Swine Industry by the Numbers, By Steve Malakowsky from Compeer Financial


It seems everyone continues talking about pig inventories, whether or not pigs will continue to be backed up and potential capacity issues this fall. I, like everyone else on this topic, do have an opinion and by the end of this year we will have the answers.  With that said, I will share my thoughts on where the U.S. is with inventory numbers and backed up pigs.

According to slaughter numbers, reported by the USDA, the U.S. processed 27,494,631 hogs between June 6 and August 15. Last year over the same period we slaughtered 26,000,916 hogs or 1,493,715 more this year which is a 5.74% increase. Our estimated slaughter over that period should have been 26,993,972 or 3.8% more pigs in 2020 than the previous year, meaning just over 500,000 hogs were slaughtered over that period than what was projected.  However, from the start of the Covid-19 pandemic through May 30th, 3 million hogs that should have gone to packers were backed up.

I am not sure there is anyone that can dispute those numbers reported by the USDA and using the Hogs and Pigs report for expected growth.  Where the differing opinions come in is how many hogs made it to a secondary market, were given away, or euthanized?  In addition, how many pigs were never placed as farms implemented stricter culling procedures or aborted sows?

My best guess is that as of August 15 we were backed up 2.5MM hogs without taking into account the disappearance scenarios mentioned above.  From this, I am assuming 500,000 to 700,000 pigs were euthanized.  One thing you have to remember on euthanized pigs: it was very regional and much more prevalent in the upper Mid-West.  If all farms in the U.S. implemented aggressive culling strategies to decrease weaned pigs by 2.5% that would have a 1.22MM head of hogs impact on inventories over a four month period, leaving around 500,000 to 700,000 head of excess inventory today.

Next, take into account the secondary market pigs or pigs that were given away, that number could conceivably be below 500,000 head. That would leave us around one day of slaughter backed up.  Do I believe this is the number?  I’d like to, but no.  It’s important to remember that if only 50% of the pig farms participated in additional culling in the farrowing barn that would add 600,000 pigs back into inventories.  It’s anyone’s best guess, but with those pigs added back into inventories I believe the number to be around 1.2MM to 1.5MM pigs today.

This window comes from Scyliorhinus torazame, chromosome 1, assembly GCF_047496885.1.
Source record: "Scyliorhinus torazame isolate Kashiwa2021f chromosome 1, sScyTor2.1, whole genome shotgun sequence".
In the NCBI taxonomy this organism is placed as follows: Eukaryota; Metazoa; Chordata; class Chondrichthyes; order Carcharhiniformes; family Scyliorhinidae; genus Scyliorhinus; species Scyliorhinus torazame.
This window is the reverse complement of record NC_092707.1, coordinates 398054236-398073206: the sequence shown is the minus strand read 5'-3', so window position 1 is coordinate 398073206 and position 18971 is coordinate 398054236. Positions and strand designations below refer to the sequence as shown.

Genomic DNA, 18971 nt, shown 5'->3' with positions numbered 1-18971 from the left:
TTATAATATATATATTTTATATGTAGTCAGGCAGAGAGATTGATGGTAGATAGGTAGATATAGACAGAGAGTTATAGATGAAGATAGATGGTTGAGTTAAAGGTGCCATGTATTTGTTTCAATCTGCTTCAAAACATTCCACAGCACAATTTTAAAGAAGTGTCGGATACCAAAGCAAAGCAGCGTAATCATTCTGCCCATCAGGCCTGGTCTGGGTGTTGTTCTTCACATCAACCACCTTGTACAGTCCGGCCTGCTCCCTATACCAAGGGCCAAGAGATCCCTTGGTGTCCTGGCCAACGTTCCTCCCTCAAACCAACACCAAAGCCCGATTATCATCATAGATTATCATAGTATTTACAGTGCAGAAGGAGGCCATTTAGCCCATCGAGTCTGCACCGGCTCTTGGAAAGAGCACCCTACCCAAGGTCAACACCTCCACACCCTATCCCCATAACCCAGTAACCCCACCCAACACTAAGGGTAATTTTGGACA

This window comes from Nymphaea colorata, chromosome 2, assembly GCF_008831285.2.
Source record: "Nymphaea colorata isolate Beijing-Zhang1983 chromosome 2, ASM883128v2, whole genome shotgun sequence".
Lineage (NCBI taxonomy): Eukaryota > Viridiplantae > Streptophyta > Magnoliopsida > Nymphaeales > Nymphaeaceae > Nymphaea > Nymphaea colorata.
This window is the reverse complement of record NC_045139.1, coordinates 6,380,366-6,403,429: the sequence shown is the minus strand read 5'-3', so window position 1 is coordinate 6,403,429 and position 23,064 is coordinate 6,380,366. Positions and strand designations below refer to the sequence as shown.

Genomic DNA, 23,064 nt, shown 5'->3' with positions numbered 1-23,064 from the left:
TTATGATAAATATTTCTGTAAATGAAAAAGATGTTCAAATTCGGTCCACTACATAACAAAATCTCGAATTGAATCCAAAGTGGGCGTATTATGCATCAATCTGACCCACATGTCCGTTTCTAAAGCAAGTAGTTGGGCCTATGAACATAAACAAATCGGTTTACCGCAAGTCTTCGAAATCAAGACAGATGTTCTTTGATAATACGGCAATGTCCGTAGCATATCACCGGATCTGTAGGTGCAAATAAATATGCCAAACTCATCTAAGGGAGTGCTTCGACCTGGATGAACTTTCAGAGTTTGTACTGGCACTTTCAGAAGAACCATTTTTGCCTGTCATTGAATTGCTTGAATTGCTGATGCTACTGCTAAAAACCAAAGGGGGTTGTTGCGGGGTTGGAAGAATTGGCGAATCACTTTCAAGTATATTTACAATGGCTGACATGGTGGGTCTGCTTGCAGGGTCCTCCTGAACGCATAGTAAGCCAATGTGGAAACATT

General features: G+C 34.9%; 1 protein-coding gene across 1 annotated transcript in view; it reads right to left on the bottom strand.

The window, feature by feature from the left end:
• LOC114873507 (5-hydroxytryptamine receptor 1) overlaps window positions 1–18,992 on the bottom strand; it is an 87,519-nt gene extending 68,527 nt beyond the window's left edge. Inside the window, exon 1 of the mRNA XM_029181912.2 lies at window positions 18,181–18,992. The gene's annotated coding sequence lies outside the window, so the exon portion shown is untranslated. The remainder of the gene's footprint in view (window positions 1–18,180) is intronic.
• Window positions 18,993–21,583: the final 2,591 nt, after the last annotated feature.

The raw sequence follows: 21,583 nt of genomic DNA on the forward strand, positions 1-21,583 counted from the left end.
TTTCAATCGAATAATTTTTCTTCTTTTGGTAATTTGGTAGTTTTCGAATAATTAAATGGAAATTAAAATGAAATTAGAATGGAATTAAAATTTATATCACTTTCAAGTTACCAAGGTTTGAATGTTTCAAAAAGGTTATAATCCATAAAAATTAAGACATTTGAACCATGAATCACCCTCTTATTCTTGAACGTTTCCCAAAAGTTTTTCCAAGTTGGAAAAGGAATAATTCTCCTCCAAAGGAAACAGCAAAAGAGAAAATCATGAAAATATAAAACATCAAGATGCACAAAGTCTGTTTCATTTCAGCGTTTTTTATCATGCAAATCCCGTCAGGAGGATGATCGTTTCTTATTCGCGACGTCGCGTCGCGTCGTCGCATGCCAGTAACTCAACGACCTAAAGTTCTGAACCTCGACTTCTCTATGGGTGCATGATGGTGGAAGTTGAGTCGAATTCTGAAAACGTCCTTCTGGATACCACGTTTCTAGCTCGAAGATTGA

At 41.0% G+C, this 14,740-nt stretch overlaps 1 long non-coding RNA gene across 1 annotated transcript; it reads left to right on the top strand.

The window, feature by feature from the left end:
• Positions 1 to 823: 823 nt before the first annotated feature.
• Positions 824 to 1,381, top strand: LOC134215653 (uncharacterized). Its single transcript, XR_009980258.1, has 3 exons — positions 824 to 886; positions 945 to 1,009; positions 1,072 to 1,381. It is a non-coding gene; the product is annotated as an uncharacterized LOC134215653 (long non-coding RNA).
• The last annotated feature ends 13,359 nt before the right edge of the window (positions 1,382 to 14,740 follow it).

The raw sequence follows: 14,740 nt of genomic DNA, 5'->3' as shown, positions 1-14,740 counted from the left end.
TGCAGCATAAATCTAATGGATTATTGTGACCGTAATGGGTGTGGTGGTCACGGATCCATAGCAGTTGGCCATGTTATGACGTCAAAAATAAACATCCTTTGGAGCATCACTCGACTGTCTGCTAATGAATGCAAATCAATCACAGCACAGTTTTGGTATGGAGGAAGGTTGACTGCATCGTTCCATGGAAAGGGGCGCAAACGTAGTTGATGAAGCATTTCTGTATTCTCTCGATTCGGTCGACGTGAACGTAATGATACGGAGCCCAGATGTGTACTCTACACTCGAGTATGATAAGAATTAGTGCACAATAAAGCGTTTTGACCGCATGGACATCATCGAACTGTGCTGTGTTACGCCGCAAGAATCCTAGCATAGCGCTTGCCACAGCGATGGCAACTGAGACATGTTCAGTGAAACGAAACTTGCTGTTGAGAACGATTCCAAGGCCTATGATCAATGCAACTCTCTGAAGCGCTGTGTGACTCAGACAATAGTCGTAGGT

The one area I didn’t discount inventories with is the culling of the sow herd. The reason I didn’t include any numbers from that is because liquidation has been slow and most sows that were ready to farrow a couple of months ago were likely farrowed.  Like I said, only time will tell.

Where do we go from Here?
What should the U.S swine industry look like going forward?  I believe that is the question every producer has to ask themselves, along with understanding the opportunities we have today.  It was only 14-15 months ago we all thought China would be the U.S. pork industry’s savior because they had to buy pork.  Well when I started my farm credit career over 22 years ago the rhetoric then was Russia was going to buy U.S. pork.  We all know how that ended.

Looking at China now, they have purchased a lot of U.S. pork, but at what cost?  Do we want to continue building a relationship at the expense of our equity?  That isn’t sustainable.  Long term I believe we need to continue to develop our export markets with reliable trading partners and decide how much do we want to rely on exports?  That too will play itself out, as we all know $70 cutout is not sustainable long term.

Unfortunately the pace of sow liquidation will do little to push those prices higher.  We may see a bump based on the practices mentioned above, but I can tell you that long term, as farmers, you all strive to get better and will not hold back production. The production numbers I see make that very evident!